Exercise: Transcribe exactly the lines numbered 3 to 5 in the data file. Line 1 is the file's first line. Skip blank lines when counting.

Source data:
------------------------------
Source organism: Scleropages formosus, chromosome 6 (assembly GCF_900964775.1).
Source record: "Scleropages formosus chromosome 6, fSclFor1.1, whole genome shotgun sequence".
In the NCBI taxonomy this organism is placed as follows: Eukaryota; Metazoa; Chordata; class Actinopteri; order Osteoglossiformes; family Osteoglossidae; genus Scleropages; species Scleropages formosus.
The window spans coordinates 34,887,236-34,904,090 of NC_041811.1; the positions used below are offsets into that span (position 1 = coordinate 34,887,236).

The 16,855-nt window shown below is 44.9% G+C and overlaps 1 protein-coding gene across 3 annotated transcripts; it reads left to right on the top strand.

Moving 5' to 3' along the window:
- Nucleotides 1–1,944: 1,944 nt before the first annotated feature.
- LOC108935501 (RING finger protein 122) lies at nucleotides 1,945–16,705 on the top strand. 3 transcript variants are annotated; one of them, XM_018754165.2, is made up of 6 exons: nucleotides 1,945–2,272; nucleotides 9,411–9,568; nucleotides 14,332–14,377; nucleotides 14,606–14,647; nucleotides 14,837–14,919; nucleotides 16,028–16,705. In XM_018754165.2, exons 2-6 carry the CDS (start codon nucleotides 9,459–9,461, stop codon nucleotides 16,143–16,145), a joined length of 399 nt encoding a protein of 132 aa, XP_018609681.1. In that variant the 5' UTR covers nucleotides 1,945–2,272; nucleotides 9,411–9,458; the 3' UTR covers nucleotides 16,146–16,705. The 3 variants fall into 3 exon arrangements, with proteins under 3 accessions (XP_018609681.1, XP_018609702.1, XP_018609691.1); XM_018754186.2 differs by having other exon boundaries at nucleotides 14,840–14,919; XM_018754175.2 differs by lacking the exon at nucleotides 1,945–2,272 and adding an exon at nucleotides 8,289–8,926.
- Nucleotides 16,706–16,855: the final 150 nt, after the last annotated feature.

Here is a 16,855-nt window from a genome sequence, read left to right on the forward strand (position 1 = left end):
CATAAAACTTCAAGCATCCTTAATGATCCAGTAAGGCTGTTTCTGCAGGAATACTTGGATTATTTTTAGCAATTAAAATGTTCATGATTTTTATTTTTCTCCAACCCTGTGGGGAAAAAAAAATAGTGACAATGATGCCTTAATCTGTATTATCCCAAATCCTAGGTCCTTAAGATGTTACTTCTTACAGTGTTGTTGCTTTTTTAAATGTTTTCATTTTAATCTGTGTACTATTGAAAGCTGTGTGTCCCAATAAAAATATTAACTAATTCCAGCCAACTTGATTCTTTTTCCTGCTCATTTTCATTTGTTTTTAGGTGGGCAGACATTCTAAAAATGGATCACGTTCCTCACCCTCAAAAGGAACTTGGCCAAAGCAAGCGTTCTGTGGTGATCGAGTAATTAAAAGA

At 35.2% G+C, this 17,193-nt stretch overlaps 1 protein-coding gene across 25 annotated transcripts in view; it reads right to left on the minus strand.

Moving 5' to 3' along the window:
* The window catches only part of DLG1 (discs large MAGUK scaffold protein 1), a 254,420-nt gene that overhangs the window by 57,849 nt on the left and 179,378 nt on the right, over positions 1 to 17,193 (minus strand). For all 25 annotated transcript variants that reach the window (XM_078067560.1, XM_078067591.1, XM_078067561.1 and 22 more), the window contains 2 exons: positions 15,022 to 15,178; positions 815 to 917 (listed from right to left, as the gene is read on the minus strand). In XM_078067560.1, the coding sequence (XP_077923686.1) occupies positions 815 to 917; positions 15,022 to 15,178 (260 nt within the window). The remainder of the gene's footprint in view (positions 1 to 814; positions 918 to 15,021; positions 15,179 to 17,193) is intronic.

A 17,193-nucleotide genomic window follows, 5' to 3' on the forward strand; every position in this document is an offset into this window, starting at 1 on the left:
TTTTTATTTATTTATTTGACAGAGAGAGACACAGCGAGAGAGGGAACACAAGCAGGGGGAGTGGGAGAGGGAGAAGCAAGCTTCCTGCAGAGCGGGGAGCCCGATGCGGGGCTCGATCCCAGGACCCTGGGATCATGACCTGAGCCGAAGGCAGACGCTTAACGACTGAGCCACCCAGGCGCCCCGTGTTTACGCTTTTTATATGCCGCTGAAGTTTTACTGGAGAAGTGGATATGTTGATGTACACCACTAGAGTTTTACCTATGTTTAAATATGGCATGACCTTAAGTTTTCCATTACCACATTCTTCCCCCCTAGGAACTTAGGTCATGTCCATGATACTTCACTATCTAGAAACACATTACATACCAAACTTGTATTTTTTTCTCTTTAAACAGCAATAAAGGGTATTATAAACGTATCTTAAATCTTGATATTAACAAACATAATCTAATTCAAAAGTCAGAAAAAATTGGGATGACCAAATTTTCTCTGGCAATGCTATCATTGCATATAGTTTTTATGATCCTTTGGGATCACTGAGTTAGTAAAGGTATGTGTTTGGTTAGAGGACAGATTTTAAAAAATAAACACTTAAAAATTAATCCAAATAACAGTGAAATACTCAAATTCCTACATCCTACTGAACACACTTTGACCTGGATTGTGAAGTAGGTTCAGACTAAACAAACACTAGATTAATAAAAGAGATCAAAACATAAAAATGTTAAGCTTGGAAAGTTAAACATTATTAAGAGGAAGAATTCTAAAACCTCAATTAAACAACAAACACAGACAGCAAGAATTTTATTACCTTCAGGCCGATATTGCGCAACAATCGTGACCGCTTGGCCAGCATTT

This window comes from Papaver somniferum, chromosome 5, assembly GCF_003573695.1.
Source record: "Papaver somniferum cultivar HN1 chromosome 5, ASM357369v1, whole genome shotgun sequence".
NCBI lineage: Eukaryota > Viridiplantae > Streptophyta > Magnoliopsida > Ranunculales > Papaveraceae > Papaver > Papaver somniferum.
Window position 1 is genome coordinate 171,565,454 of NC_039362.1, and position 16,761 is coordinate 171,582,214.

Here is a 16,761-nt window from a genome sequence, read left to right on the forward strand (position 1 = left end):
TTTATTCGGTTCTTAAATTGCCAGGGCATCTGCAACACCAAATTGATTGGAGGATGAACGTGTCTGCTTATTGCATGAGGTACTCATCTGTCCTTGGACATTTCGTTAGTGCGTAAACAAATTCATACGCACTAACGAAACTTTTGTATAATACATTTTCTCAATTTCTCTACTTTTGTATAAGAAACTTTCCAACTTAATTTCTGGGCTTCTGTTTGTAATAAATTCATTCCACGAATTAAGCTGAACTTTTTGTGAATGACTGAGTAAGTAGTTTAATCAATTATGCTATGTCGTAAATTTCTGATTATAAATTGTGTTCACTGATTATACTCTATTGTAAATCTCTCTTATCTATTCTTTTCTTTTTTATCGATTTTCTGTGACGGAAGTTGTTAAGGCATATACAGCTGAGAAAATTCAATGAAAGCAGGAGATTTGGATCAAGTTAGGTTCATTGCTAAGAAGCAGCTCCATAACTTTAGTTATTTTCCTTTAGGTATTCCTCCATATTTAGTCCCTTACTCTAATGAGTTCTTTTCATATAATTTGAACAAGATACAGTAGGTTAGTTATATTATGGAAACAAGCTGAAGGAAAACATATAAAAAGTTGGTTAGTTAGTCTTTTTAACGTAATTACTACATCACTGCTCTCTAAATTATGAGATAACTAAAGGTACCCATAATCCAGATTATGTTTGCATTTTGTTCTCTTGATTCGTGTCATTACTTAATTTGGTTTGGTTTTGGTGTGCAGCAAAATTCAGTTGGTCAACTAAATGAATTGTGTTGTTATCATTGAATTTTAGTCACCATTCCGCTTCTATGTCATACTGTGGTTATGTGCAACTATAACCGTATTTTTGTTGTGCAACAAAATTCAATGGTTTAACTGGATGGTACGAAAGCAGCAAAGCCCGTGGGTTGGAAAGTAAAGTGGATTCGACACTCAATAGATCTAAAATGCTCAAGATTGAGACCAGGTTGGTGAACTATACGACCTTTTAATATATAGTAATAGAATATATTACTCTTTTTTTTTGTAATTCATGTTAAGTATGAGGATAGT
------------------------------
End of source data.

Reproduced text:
In the NCBI taxonomy this organism is placed as follows: Eukaryota; Metazoa; Chordata; class Actinopteri; order Osteoglossiformes; family Osteoglossidae; genus Scleropages; species Scleropages formosus.
The window spans coordinates 34,887,236-34,904,090 of NC_041811.1; the positions used below are offsets into that span (position 1 = coordinate 34,887,236).

The 16,855-nt window shown below is 44.9% G+C and overlaps 1 protein-coding gene across 3 annotated transcripts; it reads left to right on the top strand.